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US prosecutors have opened large fraud probe into FTX founder Sam Bankman-Fried, says source

Prosecutors are closely examining whether hundreds of millions of dollars were improperly transferred to the Bahamas around the time FTX filed for bankruptcy in Delaware on Nov. 11, the person said, asking not to be named without authorization to publicly discuss the case.

As Justice Department officials embark on a thorough investigation into how FTX handled clients’ cash and assets, they met with FTX’s court-appointed supervisors this week to discuss the materials they plan to collect, the person said. They are also investigating whether FTX broke the law by transferring funds to Alameda Research, the bankrupt investment firm Bankman-Fried also founded, an area of ​​inquiry that has been reported previously.

Bankman-Fried, who lives in the Bahamas and has not been charged with any crimes, admitted to serious managerial mistakes at FTX, but has staunchly denied knowingly misusing client funds. A Bankman-Fried spokesman declined to comment on Friday.

The New York Times reported this week that federal prosecutors are also examining whether Bankman-Fried engaged in market manipulation by orchestrating trades that led to the collapse of the TerraUSD ecosystem earlier this year.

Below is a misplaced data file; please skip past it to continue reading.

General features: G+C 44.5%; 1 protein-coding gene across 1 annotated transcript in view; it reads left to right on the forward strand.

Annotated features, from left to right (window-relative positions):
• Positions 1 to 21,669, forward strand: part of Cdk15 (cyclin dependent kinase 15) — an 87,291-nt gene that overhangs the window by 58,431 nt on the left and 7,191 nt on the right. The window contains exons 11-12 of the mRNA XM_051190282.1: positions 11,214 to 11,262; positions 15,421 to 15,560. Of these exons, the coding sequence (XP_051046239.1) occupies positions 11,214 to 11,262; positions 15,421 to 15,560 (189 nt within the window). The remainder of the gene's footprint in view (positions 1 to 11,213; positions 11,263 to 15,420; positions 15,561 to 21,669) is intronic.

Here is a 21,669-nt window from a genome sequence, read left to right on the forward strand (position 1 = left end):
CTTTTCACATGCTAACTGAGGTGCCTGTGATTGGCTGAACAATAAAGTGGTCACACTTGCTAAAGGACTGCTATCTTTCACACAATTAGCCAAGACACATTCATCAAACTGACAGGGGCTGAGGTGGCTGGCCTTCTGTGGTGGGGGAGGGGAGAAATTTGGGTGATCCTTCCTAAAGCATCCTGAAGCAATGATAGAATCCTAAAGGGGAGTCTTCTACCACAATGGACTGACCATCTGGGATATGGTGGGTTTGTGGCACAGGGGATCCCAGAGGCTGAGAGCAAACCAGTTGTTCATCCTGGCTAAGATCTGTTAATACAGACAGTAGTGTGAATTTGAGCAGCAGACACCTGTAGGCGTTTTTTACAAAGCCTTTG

New York’s Southern District prosecutors, including Assistant U.S. Attorney Nicolas Roos, met for about two hours this week in a conference room in Lower Manhattan with dozens of people investigating the FTX crash. Any charges were not discussed during the organizational meeting. A Southern District spokesman declined to comment.

The meeting was attended by officials from that office and the Justice Department in Washington, agents from the Federal Bureau of Investigation and the bankruptcy team led by John J. Ray III, who was named chief executive officer of FTX last month. Also in attendance were Sullivan & Cromwell’s FTX attorneys, including former Securities and Exchange Commission enforcement director Steve Peikin and former Manhattan federal prosecutor Nicole Friedlander, the people said.

Roos helped prosecute Nikola Corp. founder Trevor Milton, who was convicted in October of deceiving investors in the electric truck company.

Bankman-Fried has given a series of media interviews over the past month describing accounting errors that have obscured the extent of FTX’s ties to Alameda and the risks they created. Friday, he said Chirping who is willing to testify in a Hearing of 13 December before the US House Financial Services Committee on the disintegration of its crypto empire.

The Bahamas-based FTX and more than 100 related entities, including the US arm of the company, sent shockwaves through the crypto ecosystem with their bankruptcy filing last month. The group and its founder now face scrutiny from regulators and prosecutors in the United States and abroad.